Can authors review their own work? This one does.
When I put a new release onto Goodreads, I always write a review of it. I can do this because they let me, but also because I do so much reviewing that I can actually remove my author self from the equation and write what my reader self thinks (do I have a split personality?) I think it’s a really good exercise for authors to do this. Sometimes, I like to imagine the worst things someone might say about a book, then no matter how horrible a review is I’m not too shocked because I’ve probably thought of something worse. I haven’t had a really terrible review yet, but maybe I just haven’t found the right reader!
This is the review I just put up on Goodreads for my new release Demon’s Grip, Book three of the Diamond Peak Series.
“My reviews of my own work are always totally honest, written from the perspective of me as a reader, not as the author, & this one, I have to say is a highly unusual book. Although it’s a great ride like the rest of the series, it’s also a little gruelling in the last third where Ariel struggles with addiction and Nick's patience is sorely tested. But then, addiction is like that, you can't treat it lightly.
It's very much the third book in a series, the last struggles before something shifts and the characters can move on for their last push to the top of the mountain (book 4 is very inspiring). As with the previous books in the series, there's lots of action, humour and romance, though Ariel finds that being Nick's boyfriend when a demon that feeds on craving is around is a bit trickier than she imagined.
You'll meet Yule, (a bright-eyed, shaven-headed scholoar) the Haba (an awesome race of mountain Warriors) Kestril's sister, Kelee, and Ariel's 'Auntie and Uncle'. We hear the prophecy, find out the reason for Kestril's apparent dislike of Ariel and dip into some of the intriguing areas of study she undertakes at the
Response Ability, The Nature of Reality and Advanced Demon Slaying. There's
also Gimp wrestling and a guest appearance by Spud, the wombat. University
Ariel's mother, Nadima does something so surprising that even I didn't see it coming, and at first I thought it was a pretty stupid move. She had to reassure me that she knew what she was doing before I agreed write it the way she wanted. In the end, the whole section starring Nadima is some of the best writing in the book.
I think you need to read the earlier books in the series before this one, so pick up Lethal Inheritance and Stalking Shadows.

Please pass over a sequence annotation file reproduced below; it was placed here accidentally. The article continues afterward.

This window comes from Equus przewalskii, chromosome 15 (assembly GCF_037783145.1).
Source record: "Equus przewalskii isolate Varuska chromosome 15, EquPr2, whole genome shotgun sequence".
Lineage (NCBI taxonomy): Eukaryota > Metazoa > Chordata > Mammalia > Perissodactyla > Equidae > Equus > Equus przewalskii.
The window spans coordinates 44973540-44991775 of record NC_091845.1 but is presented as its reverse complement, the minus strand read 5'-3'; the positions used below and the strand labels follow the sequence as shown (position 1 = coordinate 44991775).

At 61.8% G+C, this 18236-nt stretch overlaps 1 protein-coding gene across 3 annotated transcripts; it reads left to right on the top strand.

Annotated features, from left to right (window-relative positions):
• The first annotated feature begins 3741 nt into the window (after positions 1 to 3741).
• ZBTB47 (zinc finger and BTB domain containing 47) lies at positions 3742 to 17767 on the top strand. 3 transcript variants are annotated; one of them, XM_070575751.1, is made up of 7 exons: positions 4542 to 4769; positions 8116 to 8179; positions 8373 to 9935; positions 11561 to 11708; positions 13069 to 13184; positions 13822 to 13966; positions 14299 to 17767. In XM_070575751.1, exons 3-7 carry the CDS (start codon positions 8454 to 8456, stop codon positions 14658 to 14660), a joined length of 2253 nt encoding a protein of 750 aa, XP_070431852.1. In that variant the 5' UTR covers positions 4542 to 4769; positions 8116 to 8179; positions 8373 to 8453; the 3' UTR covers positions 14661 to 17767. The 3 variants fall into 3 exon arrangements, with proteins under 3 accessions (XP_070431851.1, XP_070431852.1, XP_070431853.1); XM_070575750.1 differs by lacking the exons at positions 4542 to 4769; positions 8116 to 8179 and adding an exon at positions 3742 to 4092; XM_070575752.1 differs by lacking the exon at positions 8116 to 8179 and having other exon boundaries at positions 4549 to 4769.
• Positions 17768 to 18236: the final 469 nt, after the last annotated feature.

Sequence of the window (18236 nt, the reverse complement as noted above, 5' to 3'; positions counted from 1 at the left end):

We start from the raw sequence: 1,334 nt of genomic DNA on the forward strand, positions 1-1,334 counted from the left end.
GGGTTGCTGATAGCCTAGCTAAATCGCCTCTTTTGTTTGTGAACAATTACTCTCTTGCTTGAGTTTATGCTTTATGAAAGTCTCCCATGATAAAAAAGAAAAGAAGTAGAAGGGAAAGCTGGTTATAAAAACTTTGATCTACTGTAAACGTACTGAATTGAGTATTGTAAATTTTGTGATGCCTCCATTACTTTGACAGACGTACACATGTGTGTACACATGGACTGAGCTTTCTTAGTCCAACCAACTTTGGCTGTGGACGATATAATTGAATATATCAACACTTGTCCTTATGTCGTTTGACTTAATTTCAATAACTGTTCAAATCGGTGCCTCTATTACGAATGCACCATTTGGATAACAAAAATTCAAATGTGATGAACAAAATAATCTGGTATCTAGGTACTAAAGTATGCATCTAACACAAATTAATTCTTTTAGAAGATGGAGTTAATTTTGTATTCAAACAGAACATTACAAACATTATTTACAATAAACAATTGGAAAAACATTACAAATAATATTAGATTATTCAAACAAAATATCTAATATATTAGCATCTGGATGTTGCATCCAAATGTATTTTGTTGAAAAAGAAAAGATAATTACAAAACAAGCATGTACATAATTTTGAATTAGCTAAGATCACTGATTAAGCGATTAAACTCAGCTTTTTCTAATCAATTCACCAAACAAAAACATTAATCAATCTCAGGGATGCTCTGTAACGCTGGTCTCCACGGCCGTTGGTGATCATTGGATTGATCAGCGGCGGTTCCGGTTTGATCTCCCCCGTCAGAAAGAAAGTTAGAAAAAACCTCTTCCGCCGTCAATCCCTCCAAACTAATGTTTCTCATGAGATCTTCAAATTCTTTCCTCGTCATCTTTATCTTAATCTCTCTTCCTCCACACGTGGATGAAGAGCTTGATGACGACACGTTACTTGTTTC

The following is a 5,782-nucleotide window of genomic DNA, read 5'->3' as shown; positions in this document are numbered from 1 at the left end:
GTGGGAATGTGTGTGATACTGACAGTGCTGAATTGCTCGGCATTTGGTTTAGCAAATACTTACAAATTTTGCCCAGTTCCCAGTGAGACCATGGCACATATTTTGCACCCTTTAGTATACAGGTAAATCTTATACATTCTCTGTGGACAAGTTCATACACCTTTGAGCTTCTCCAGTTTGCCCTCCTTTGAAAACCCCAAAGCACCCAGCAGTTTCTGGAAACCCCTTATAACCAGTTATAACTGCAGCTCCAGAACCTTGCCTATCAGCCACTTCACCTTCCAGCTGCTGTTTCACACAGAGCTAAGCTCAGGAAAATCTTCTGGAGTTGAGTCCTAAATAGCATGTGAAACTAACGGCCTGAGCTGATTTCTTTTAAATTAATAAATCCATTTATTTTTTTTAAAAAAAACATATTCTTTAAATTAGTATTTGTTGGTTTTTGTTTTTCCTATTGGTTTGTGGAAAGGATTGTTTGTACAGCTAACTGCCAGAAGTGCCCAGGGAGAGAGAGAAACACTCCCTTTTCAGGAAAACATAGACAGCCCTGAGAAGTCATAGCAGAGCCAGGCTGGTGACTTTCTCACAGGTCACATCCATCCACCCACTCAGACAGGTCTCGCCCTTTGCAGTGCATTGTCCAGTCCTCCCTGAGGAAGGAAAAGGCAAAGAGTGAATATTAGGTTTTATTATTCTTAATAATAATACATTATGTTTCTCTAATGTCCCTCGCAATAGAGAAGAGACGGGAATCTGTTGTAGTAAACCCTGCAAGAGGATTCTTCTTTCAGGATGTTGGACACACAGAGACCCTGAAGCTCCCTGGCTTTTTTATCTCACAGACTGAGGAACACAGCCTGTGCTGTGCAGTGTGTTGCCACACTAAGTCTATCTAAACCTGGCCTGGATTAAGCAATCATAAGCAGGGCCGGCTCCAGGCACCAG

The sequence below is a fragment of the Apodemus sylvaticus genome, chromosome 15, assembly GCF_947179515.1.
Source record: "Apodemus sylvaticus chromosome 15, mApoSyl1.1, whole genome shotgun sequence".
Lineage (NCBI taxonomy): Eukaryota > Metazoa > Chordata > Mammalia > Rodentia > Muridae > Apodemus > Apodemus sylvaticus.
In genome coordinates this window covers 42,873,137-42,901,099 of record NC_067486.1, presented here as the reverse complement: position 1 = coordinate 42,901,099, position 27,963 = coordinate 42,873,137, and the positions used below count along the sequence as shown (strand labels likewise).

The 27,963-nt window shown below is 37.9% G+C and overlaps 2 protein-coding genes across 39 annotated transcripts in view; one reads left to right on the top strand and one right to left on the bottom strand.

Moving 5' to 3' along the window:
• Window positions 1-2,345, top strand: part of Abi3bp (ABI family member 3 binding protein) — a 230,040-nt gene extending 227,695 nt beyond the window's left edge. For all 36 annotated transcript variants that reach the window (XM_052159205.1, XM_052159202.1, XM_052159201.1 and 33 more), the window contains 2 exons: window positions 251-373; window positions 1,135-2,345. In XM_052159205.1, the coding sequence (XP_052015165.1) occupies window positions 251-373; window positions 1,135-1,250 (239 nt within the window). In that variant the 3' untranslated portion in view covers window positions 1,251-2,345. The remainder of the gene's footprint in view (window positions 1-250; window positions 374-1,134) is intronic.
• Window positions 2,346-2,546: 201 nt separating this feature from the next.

Enjoy it, it's quite a ride.”
It’s always best to start at the beginning of a series though, so to inspire you to do just that, book one in the series is only 99c until the 6th July on Kindle and Kobo, so pick it up and read your way to the top of Diamond Peak.
You can also pick up a
short story prequel to the Series here.
If you’re following the series already you can get Demon's Grip at
What readers are saying about the Diamond Peak Series
“I can't even begin to describe all of the action you'll find in this highly imaginative journey. This is a fantastic depiction of a fight between good and evil.” Crazy Four Books.
“A magical world with an exceptionally well-written ribbon of “real world” weaved throughout.” Twisted Sense Book Blog.
“This world is the context for Ariel, a young woman in the grip of a prophecy, desperately trying to rescue her mother before her mother is killed... or worse.” Ruthanne Reid, author of The Sundered.
“A beautifully written, exciting fantasy-adventure with vibrant description.” Krisi Keley, author of
Post by Tahlia Newland, the award-winning fantasy and magical realism author with a metaphysical twist. If you enjoyed this blog post, you can join her on You can even fan her on . When not reading, writing, reviewing or mentoring authors you may find her being an extremely casual high school teacher or making decorative masks. Tahlia began writing full time in 2008 after twenty years in the performing arts and a five-year stint as a creative and performing arts teacher in a High School. In 2012, she set up the Awesome Indies List to showcase quality independent fiction. She has had extensive training in meditation and Buddhist philosophy and lives in an Australian rainforest south of
Creativity is her middle name! Sydney